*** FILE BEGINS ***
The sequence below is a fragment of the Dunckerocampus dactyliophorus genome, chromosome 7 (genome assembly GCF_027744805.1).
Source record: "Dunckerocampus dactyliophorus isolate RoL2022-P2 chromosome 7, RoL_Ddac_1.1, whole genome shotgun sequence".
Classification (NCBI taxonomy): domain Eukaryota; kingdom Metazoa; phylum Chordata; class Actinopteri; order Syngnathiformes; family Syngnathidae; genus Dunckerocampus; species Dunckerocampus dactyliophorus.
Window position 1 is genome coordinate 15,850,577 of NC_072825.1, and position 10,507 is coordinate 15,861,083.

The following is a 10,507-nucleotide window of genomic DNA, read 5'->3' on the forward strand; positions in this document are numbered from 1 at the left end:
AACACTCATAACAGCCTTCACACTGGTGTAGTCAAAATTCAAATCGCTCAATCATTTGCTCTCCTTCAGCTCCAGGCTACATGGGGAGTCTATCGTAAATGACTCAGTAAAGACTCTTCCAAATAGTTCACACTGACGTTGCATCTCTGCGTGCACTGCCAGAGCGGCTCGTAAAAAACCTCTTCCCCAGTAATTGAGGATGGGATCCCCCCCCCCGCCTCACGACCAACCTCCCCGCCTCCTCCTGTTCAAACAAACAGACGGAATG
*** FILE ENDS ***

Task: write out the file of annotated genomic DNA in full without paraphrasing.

The sequence below is a fragment of the Dunckerocampus dactyliophorus genome, chromosome 7 (genome assembly GCF_027744805.1).
Source record: "Dunckerocampus dactyliophorus isolate RoL2022-P2 chromosome 7, RoL_Ddac_1.1, whole genome shotgun sequence".
Classification (NCBI taxonomy): domain Eukaryota; kingdom Metazoa; phylum Chordata; class Actinopteri; order Syngnathiformes; family Syngnathidae; genus Dunckerocampus; species Dunckerocampus dactyliophorus.
Window position 1 is genome coordinate 15,850,577 of NC_072825.1, and position 10,507 is coordinate 15,861,083.

The following is a 10,507-nucleotide window of genomic DNA, read 5'->3' on the forward strand; positions in this document are numbered from 1 at the left end:
AACACTCATAACAGCCTTCACACTGGTGTAGTCAAAATTCAAATCGCTCAATCATTTGCTCTCCTTCAGCTCCAGGCTACATGGGGAGTCTATCGTAAATGACTCAGTAAAGACTCTTCCAAATAGTTCACACTGACGTTGCATCTCTGCGTGCACTGCCAGAGCGGCTCGTAAAAAACCTCTTCCCCAGTAATTGAGGATGGGATCCCCCCCCCCGCCTCACGACCAACCTCCCCGCCTCCTCCTGTTCAAACAAACAGACGGAATG